Slow the horse down with the back, seat and legs. He made me think of the back of my body, and slowing the pace with that part as well, in effect: simply slowing my rising or limiting the motion of my hips to help to put the horse on the seat, not the hand so much. (I wasn’t quite sure how this works, or what I did – sometimes! – to make it work, but it really does. I guess I draw myself up more and think of using the muscles in my core and back to sit against the motion of the horse in relation to the length of stride, and create my own length of stride and speed; I think initially I was slightly stiffening my back. He made me rider faster rising trot, slower rising trot, faster rising trot etc until I had realized my seat could create this length of stride and tempo.)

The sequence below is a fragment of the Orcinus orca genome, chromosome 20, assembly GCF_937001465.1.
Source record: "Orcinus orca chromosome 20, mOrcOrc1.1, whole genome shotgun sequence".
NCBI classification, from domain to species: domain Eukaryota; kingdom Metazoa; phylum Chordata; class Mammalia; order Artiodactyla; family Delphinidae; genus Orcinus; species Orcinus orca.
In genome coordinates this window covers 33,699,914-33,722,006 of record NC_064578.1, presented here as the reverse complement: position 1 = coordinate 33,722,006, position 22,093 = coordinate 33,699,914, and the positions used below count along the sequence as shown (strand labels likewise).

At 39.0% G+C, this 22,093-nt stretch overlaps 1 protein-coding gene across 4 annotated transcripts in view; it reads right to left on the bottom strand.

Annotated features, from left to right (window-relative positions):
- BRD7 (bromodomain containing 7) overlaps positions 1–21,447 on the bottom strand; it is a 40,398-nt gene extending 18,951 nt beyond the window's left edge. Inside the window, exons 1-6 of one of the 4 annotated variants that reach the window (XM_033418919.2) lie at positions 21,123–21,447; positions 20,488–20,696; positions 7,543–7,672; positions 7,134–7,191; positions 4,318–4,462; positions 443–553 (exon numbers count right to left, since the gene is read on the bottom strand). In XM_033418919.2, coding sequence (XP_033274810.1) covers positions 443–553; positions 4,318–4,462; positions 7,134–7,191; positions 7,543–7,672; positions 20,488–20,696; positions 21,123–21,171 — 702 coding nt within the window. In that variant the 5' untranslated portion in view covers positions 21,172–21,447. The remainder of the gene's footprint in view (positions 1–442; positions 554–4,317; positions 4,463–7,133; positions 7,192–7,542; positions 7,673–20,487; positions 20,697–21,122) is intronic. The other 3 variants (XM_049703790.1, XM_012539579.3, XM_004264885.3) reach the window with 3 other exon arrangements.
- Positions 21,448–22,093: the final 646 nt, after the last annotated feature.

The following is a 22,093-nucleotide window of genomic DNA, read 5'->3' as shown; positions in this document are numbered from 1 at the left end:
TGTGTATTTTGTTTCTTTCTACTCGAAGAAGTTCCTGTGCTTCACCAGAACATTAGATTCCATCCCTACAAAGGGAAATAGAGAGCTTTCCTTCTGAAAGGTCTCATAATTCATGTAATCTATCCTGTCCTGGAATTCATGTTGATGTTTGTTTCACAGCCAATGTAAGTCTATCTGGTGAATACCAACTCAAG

I understood it more when Peter explained about conflicting aids, where the body is telling the horse to continue in the same stride, tempo, pace, but the hands are saying stop. With a fight or flight animal, this causes conflict, which we see as more or less minor or major resistance.
Not chasing my horse into a transition downwards (in a misguided attempt to keep the energy) certainly helped her not shorten and stiffen her neck (his advice was to slow the trot right down before going to walk, for now), and then when I asked with the leg for the hind legs to step under her, I had roundness, even in the halts.
I had to constantly tell myself, slow the tempo with my body not my hands – again, not always easy, but when I get it right, it really really works. That elusive perfect half-halt is perhaps a little closer now…